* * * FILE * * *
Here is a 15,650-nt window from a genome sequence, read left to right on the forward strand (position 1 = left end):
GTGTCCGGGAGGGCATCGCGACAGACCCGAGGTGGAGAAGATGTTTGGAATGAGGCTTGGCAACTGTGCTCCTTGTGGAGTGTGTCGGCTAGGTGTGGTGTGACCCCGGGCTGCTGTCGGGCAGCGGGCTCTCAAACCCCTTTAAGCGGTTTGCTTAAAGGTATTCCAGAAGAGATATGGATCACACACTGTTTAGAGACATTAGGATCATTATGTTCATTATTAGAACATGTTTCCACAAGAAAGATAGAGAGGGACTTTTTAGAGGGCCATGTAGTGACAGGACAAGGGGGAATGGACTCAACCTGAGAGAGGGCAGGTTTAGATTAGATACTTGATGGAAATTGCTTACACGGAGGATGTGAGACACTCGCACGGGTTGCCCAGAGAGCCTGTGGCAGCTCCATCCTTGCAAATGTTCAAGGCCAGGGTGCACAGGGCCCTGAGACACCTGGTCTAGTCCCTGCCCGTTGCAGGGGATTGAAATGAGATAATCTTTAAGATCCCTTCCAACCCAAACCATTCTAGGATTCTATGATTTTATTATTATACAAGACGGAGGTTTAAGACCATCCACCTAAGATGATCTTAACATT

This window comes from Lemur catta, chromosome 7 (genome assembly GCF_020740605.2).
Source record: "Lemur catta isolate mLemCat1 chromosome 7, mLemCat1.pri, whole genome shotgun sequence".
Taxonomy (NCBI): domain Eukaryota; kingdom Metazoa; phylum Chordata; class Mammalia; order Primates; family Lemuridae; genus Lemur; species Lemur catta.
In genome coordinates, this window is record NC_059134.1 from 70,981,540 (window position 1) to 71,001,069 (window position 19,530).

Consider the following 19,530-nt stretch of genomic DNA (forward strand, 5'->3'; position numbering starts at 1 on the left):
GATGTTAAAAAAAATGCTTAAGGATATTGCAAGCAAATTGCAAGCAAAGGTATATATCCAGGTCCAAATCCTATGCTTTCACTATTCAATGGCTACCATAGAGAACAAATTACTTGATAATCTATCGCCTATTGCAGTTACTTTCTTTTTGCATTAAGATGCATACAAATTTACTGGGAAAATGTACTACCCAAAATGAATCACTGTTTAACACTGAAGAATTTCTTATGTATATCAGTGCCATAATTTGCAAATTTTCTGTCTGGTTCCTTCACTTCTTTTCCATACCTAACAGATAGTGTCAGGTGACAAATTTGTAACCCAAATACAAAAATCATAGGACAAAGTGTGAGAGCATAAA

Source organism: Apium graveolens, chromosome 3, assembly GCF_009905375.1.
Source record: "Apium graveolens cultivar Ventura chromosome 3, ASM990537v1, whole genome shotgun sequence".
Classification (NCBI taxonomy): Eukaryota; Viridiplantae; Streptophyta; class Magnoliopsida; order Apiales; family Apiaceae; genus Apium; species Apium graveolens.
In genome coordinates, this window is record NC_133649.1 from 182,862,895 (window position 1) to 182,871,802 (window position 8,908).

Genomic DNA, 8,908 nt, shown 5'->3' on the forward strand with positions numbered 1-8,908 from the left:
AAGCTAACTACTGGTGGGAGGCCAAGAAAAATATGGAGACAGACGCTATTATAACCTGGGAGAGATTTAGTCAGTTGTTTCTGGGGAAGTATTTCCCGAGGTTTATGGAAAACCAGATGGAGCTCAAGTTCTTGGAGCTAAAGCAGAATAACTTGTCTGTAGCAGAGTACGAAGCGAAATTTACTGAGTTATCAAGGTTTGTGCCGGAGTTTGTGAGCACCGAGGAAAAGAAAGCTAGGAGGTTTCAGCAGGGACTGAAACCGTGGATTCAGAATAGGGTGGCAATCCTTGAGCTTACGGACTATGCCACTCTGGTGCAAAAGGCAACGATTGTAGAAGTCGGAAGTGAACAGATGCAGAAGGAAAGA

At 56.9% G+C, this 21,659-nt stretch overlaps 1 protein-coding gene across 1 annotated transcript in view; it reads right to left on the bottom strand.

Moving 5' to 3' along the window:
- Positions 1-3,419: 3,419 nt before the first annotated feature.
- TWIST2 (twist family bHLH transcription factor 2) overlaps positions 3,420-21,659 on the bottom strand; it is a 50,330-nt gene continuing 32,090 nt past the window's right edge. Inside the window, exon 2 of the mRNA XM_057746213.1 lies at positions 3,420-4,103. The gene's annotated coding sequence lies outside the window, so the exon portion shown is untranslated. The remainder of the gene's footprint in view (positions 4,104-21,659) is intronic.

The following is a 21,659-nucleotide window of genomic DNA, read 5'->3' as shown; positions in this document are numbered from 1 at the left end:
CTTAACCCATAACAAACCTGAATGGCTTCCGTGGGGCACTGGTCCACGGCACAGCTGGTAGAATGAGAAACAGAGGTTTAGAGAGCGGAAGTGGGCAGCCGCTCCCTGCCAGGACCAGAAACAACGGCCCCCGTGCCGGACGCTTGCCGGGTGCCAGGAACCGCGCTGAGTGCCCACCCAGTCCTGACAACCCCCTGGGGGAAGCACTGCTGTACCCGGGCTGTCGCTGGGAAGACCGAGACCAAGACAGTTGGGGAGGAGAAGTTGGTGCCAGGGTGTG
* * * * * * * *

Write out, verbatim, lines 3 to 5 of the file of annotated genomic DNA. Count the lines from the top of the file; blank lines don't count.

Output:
This window comes from Lemur catta, chromosome 7 (genome assembly GCF_020740605.2).
Source record: "Lemur catta isolate mLemCat1 chromosome 7, mLemCat1.pri, whole genome shotgun sequence".
Taxonomy (NCBI): domain Eukaryota; kingdom Metazoa; phylum Chordata; class Mammalia; order Primates; family Lemuridae; genus Lemur; species Lemur catta.